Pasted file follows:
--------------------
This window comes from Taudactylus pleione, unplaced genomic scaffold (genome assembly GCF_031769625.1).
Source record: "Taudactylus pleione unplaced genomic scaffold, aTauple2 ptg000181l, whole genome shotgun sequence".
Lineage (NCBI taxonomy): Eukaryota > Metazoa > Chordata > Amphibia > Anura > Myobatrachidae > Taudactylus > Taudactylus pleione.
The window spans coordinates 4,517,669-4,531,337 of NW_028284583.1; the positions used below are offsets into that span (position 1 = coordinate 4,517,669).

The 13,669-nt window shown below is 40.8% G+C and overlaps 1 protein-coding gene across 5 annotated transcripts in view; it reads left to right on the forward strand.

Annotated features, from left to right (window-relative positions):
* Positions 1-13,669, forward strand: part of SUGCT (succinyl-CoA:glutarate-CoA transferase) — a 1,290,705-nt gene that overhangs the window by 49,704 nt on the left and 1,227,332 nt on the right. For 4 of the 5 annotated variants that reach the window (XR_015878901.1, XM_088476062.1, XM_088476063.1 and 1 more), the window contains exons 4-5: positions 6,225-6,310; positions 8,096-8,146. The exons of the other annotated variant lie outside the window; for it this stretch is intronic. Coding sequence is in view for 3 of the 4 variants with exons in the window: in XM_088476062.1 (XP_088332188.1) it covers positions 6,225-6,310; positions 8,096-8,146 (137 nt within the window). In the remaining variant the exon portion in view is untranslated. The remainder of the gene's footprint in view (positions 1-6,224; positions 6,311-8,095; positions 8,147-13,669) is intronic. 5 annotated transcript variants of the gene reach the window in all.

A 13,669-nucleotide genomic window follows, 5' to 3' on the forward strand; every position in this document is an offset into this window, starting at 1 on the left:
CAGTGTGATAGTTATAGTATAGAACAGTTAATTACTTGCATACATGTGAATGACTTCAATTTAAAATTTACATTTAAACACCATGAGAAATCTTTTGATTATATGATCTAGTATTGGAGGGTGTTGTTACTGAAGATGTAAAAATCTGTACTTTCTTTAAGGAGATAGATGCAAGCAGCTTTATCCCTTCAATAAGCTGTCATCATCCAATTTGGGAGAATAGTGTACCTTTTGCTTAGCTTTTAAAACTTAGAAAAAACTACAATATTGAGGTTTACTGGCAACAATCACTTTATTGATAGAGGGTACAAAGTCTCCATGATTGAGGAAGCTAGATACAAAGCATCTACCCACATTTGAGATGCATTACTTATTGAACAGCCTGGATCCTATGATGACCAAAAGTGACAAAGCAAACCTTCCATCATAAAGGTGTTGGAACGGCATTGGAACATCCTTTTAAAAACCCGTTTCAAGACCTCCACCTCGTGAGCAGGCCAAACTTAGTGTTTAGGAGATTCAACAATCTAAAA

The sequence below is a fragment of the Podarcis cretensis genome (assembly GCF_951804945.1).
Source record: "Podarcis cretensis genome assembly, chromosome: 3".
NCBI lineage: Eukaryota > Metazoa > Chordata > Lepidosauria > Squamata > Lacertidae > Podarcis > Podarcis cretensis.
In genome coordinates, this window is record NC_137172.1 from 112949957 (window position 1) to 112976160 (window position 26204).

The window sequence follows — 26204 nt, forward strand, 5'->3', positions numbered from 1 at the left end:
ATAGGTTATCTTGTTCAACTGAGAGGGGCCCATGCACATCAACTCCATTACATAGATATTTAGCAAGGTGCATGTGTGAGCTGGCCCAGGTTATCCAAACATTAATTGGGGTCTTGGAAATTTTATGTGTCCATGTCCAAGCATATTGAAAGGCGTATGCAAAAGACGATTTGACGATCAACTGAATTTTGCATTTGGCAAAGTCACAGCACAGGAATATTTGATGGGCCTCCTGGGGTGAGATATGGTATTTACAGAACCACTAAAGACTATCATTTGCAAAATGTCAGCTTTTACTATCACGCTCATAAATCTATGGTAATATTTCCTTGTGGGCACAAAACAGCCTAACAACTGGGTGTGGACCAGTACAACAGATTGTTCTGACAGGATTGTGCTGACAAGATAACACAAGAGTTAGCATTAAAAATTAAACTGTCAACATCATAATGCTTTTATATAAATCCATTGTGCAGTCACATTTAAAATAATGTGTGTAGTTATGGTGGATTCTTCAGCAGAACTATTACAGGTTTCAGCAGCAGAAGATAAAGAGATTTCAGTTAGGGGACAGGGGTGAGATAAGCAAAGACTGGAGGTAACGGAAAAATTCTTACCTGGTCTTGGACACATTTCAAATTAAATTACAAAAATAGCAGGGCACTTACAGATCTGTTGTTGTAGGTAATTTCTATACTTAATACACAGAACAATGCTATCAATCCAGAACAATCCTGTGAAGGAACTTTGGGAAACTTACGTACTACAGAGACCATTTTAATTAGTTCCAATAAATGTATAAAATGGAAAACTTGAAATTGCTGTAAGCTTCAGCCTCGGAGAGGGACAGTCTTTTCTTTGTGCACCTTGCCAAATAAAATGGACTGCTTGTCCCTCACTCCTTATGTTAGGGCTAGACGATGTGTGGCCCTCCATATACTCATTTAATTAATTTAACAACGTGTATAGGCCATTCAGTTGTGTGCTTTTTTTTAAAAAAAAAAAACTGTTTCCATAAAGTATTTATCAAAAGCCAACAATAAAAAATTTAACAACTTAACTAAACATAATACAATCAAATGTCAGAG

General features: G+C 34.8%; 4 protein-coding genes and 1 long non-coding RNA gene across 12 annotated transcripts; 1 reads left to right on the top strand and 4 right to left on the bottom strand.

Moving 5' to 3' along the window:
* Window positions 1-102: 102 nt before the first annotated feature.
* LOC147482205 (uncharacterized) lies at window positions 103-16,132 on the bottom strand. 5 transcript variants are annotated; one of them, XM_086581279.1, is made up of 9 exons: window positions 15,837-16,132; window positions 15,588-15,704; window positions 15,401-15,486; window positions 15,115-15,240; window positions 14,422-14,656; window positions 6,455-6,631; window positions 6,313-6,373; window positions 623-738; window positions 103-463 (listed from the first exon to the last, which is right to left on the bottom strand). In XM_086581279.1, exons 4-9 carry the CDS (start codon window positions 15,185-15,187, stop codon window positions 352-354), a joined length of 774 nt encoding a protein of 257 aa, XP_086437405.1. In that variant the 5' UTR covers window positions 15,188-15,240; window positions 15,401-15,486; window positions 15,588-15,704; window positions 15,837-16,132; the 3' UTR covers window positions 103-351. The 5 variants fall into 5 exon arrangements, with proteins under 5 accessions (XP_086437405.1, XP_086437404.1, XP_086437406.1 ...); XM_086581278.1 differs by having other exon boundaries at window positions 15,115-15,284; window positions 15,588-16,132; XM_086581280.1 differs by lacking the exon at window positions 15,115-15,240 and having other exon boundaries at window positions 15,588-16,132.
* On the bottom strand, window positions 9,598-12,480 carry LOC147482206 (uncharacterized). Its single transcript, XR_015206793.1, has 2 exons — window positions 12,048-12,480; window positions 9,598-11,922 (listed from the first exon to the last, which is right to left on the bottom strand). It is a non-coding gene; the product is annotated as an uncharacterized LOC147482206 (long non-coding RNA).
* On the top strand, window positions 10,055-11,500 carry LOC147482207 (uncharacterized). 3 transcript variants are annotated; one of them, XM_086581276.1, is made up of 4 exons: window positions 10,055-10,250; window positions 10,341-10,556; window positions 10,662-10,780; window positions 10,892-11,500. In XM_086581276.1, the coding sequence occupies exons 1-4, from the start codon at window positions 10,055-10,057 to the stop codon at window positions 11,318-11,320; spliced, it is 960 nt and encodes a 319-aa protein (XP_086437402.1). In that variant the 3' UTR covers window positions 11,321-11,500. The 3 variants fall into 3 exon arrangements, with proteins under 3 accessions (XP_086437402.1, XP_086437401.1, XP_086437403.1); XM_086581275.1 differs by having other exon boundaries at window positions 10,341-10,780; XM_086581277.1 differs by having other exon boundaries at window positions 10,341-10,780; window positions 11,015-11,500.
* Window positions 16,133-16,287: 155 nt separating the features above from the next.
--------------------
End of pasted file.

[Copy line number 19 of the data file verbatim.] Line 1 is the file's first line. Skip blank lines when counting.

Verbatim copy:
* LOC147482205 (uncharacterized) lies at window positions 103-16,132 on the bottom strand. 5 transcript variants are annotated; one of them, XM_086581279.1, is made up of 9 exons: window positions 15,837-16,132; window positions 15,588-15,704; window positions 15,401-15,486; window positions 15,115-15,240; window positions 14,422-14,656; window positions 6,455-6,631; window positions 6,313-6,373; window positions 623-738; window positions 103-463 (listed from the first exon to the last, which is right to left on the bottom strand). In XM_086581279.1, exons 4-9 carry the CDS (start codon window positions 15,185-15,187, stop codon window positions 352-354), a joined length of 774 nt encoding a protein of 257 aa, XP_086437405.1. In that variant the 5' UTR covers window positions 15,188-15,240; window positions 15,401-15,486; window positions 15,588-15,704; window positions 15,837-16,132; the 3' UTR covers window positions 103-351. The 5 variants fall into 5 exon arrangements, with proteins under 5 accessions (XP_086437405.1, XP_086437404.1, XP_086437406.1 ...); XM_086581278.1 differs by having other exon boundaries at window positions 15,115-15,284; window positions 15,588-16,132; XM_086581280.1 differs by lacking the exon at window positions 15,115-15,240 and having other exon boundaries at window positions 15,588-16,132.